Breaking the Stigma: Debunking Common Misconceptions About Anxiety

Everyone experiences bouts of anxiety from time to time. In fact, anxiety is a helpful emotion that provides us with information and helps to keep us safe. But while experiencing some anxiety is normal, those individuals suffering with anxiety disorders may feel anxiety throughout most of their day and it may interfere significantly with their health, sense of self, professional lives, and relationships. Unfortunately, there are various misconceptions about anxiety that impede individuals seeking treatment.

Here are just three of those myths, debunked.

  1. Anxiety isn’t a “real” problem.

If your anxiety is interrupting your life, it is a very real problem. Anxiety disorders cost the U.S. more than 42 billion dollars a year (almost 1/3 of the country’s total mental health bill). More than half of those costs are associated with the repeated use of health care services and treating symptoms that mimic physical illnesses. Untreated anxiety can also lead to or accompany issues like depression and substance abuse.

  1. It’s not common and affects only adults.

It may surprise you to learn that around 18% of the entire U.S. population — or roughly 40 million adults over the age of 18 — have an anxiety disorder. And anxiety does not only impact adults, but it significantly effects children as well. One in eight children have an anxiety disorder which can lead to poor school performance, avoidance of positive developmental experiences, and later risk for substance abuse issues if left untreated.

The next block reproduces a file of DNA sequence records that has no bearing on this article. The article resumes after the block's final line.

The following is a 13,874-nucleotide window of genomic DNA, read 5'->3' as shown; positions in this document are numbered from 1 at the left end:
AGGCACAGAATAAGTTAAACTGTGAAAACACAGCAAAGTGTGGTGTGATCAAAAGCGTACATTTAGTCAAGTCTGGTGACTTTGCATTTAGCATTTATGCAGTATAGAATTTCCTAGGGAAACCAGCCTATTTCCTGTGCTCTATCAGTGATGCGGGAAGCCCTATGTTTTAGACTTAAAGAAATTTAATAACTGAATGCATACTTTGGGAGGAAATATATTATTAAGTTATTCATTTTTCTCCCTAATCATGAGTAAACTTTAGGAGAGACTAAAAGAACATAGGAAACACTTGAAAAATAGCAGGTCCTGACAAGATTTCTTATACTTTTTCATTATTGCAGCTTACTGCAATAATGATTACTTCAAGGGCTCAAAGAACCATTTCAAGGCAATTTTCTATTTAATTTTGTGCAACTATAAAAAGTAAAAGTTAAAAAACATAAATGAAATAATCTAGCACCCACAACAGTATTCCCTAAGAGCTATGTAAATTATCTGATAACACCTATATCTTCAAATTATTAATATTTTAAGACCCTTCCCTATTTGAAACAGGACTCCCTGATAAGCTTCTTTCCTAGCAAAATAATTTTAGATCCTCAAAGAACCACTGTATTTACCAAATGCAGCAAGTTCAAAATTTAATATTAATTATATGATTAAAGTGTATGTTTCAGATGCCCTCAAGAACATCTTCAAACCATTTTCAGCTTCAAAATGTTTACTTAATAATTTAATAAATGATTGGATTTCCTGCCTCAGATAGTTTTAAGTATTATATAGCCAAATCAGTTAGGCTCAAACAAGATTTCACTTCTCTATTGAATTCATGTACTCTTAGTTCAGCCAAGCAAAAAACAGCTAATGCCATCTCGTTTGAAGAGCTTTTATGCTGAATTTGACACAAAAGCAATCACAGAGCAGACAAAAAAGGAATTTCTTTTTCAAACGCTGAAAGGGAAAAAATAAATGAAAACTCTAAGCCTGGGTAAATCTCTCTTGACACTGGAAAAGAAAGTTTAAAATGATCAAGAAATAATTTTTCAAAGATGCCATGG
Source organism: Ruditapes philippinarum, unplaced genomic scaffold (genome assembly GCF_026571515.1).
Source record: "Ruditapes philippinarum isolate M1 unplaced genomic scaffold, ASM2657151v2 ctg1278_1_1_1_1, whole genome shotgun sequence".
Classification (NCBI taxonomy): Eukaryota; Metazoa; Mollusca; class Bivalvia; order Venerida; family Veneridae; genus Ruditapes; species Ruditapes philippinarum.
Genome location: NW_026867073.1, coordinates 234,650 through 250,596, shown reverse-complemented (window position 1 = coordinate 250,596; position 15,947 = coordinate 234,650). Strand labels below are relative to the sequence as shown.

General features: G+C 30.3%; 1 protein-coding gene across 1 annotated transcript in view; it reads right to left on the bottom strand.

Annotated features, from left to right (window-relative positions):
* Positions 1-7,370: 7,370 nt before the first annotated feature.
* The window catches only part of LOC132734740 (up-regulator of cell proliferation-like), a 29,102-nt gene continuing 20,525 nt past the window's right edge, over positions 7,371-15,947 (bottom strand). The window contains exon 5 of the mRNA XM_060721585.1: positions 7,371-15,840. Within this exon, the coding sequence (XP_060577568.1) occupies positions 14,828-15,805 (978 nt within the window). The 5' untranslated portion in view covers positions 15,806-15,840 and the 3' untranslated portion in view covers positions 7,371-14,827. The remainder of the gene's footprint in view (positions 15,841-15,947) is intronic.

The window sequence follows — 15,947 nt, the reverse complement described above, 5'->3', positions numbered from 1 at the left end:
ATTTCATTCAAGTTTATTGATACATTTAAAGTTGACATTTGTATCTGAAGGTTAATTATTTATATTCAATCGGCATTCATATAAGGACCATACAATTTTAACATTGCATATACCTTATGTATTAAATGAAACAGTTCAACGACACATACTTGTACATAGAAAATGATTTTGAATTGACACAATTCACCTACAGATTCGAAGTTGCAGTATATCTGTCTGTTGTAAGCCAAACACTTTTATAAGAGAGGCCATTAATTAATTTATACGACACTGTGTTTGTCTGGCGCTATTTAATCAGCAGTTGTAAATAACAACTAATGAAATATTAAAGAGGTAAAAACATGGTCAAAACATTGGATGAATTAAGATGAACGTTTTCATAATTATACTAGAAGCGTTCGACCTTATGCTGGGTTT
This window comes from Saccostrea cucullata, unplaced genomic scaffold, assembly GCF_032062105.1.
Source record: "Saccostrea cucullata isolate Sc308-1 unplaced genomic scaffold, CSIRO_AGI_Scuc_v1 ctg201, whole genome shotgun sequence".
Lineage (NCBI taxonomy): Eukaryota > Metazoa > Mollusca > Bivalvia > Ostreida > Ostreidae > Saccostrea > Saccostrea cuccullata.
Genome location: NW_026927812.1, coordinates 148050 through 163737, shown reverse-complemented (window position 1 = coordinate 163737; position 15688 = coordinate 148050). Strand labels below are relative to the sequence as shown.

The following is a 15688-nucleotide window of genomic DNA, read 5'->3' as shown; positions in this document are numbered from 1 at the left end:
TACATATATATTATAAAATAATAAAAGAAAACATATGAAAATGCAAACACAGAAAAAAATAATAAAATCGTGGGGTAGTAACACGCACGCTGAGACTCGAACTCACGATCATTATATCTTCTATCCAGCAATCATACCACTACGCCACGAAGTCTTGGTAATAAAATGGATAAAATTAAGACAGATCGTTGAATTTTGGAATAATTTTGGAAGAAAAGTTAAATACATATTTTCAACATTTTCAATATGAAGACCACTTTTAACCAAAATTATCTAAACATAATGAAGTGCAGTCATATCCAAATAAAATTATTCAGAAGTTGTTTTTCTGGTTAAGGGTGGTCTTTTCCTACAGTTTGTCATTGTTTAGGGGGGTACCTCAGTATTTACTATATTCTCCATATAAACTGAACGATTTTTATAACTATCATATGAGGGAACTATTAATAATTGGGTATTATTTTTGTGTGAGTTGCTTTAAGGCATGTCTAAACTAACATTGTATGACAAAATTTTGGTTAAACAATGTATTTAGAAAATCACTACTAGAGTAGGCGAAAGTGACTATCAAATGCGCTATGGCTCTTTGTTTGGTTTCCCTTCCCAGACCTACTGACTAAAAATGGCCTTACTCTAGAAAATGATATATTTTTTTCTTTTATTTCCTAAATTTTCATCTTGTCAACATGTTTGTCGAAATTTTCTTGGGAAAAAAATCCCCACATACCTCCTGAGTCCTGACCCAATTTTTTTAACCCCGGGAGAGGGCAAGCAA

1. Avoidance is one way to effectively manage stress and anxiety.

When we avoid stressful situations our anxiety is reduced in the moment. But this often makes anxiety worse in the long term and reinforces the idea that we can only feel better when we avoid these stressful situations. A highly trained CBT therapist can help you assess patterns of avoidance and identify thoughts and beliefs that contribute to this avoidance. With a collaborative approach a CBT therapist can help you learn ways to face stressful situations and gain a sense of efficacy in your life.

If you think you may be struggling with an anxiety disorder and are seeking therapists in CT, our staff at CBT Westport may be able to help you. For more information, get in touch with us today.

6 Signs You May Have an Anxiety Disorder (And How to Overcome It)

Most of us experience bouts of anxiety every so often. Job interviews, public speaking, first dates, financial issues, or family gatherings can cause our anxiety levels to spike. But everyday anxiety is different from an anxiety disorder. While it may not always be easy to make the distinction, anxiety disorders are actually the most common mental illness in the United States. These disorders affect 40 million adults over age 18, which is roughly 18% of the entire population. A psychologist can help you to determine whether you may have an anxiety disorder and will work with you to develop skills to overcome it. That’s why cognitive behavioral therapy for anxiety is incredibly effective; it allows you to recognize and re-pattern your thoughts and behavior so that you are in control of your anxiety, rather than your anxiety controlling you. If you exhibit any of these six signs of anxiety disorders, counseling may be able to help you tremendously.